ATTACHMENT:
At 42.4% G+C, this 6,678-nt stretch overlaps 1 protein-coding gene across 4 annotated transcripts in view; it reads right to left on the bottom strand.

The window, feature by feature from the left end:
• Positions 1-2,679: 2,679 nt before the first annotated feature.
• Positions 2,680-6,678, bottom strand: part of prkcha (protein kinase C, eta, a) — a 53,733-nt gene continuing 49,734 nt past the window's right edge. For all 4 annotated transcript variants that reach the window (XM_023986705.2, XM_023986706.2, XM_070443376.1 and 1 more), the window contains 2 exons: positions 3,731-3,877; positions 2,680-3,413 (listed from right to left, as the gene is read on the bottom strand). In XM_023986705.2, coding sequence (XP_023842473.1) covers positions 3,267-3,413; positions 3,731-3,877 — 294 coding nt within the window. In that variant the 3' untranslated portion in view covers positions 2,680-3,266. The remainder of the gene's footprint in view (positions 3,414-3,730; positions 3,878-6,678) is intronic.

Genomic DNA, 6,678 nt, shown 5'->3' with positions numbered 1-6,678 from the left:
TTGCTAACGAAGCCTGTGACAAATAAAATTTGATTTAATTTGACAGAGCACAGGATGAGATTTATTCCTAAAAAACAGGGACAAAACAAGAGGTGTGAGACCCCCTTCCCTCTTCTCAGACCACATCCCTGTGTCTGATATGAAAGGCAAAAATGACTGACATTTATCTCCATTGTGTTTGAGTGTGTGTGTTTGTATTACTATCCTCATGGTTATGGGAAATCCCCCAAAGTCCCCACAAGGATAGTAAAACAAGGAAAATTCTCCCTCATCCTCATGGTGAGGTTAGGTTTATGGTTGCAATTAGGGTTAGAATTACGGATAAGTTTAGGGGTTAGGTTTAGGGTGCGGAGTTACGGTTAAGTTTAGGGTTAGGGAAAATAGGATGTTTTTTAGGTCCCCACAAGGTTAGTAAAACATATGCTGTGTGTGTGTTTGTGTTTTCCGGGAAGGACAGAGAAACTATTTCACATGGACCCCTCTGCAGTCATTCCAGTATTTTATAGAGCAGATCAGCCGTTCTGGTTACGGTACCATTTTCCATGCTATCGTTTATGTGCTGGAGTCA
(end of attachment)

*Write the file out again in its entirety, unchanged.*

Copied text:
At 42.4% G+C, this 6,678-nt stretch overlaps 1 protein-coding gene across 4 annotated transcripts in view; it reads right to left on the bottom strand.

The window, feature by feature from the left end:
• Positions 1-2,679: 2,679 nt before the first annotated feature.
• Positions 2,680-6,678, bottom strand: part of prkcha (protein kinase C, eta, a) — a 53,733-nt gene continuing 49,734 nt past the window's right edge. For all 4 annotated transcript variants that reach the window (XM_023986705.2, XM_023986706.2, XM_070443376.1 and 1 more), the window contains 2 exons: positions 3,731-3,877; positions 2,680-3,413 (listed from right to left, as the gene is read on the bottom strand). In XM_023986705.2, coding sequence (XP_023842473.1) covers positions 3,267-3,413; positions 3,731-3,877 — 294 coding nt within the window. In that variant the 3' untranslated portion in view covers positions 2,680-3,266. The remainder of the gene's footprint in view (positions 3,414-3,730; positions 3,878-6,678) is intronic.

Genomic DNA, 6,678 nt, shown 5'->3' with positions numbered 1-6,678 from the left:
TTGCTAACGAAGCCTGTGACAAATAAAATTTGATTTAATTTGACAGAGCACAGGATGAGATTTATTCCTAAAAAACAGGGACAAAACAAGAGGTGTGAGACCCCCTTCCCTCTTCTCAGACCACATCCCTGTGTCTGATATGAAAGGCAAAAATGACTGACATTTATCTCCATTGTGTTTGAGTGTGTGTGTTTGTATTACTATCCTCATGGTTATGGGAAATCCCCCAAAGTCCCCACAAGGATAGTAAAACAAGGAAAATTCTCCCTCATCCTCATGGTGAGGTTAGGTTTATGGTTGCAATTAGGGTTAGAATTACGGATAAGTTTAGGGGTTAGGTTTAGGGTGCGGAGTTACGGTTAAGTTTAGGGTTAGGGAAAATAGGATGTTTTTTAGGTCCCCACAAGGTTAGTAAAACATATGCTGTGTGTGTGTTTGTGTTTTCCGGGAAGGACAGAGAAACTATTTCACATGGACCCCTCTGCAGTCATTCCAGTATTTTATAGAGCAGATCAGCCGTTCTGGTTACGGTACCATTTTCCATGCTATCGTTTATGTGCTGGAGTCA